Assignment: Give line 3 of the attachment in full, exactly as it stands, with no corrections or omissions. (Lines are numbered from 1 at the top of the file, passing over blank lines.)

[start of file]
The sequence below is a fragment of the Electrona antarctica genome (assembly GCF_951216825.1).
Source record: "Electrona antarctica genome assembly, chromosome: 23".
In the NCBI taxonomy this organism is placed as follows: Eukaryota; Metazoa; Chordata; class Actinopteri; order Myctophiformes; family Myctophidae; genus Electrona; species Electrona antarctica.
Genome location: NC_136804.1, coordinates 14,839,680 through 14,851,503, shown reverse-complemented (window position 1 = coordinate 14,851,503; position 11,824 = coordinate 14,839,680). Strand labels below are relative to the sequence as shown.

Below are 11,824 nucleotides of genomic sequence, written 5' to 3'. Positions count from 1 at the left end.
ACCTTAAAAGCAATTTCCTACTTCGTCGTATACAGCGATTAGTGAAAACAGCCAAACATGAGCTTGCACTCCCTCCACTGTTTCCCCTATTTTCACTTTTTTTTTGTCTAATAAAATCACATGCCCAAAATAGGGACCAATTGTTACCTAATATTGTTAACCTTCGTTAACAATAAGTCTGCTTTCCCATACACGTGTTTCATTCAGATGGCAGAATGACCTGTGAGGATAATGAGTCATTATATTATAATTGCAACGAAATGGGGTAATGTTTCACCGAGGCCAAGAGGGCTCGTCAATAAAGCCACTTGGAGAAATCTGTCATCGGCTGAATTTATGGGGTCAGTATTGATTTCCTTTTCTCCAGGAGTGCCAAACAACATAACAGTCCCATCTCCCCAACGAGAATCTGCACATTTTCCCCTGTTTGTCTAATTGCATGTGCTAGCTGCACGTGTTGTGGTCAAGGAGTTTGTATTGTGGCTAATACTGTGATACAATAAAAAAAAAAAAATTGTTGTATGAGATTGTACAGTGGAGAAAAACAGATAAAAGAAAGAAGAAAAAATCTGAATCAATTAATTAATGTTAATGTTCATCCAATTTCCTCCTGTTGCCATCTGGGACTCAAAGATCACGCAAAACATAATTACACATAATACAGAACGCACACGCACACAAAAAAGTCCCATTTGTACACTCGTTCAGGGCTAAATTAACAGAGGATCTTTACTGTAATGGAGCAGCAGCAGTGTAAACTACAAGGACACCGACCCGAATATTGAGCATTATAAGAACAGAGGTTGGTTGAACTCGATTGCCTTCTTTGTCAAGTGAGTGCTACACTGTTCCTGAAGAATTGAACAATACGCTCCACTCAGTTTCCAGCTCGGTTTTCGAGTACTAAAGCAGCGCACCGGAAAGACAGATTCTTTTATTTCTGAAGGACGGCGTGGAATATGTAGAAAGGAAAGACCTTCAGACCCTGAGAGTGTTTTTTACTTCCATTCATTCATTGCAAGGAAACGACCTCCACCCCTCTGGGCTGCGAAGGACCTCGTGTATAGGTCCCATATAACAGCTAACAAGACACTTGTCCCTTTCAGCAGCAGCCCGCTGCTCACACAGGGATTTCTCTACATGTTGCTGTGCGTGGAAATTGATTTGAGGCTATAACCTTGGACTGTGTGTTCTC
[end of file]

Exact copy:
In the NCBI taxonomy this organism is placed as follows: Eukaryota; Metazoa; Chordata; class Actinopteri; order Myctophiformes; family Myctophidae; genus Electrona; species Electrona antarctica.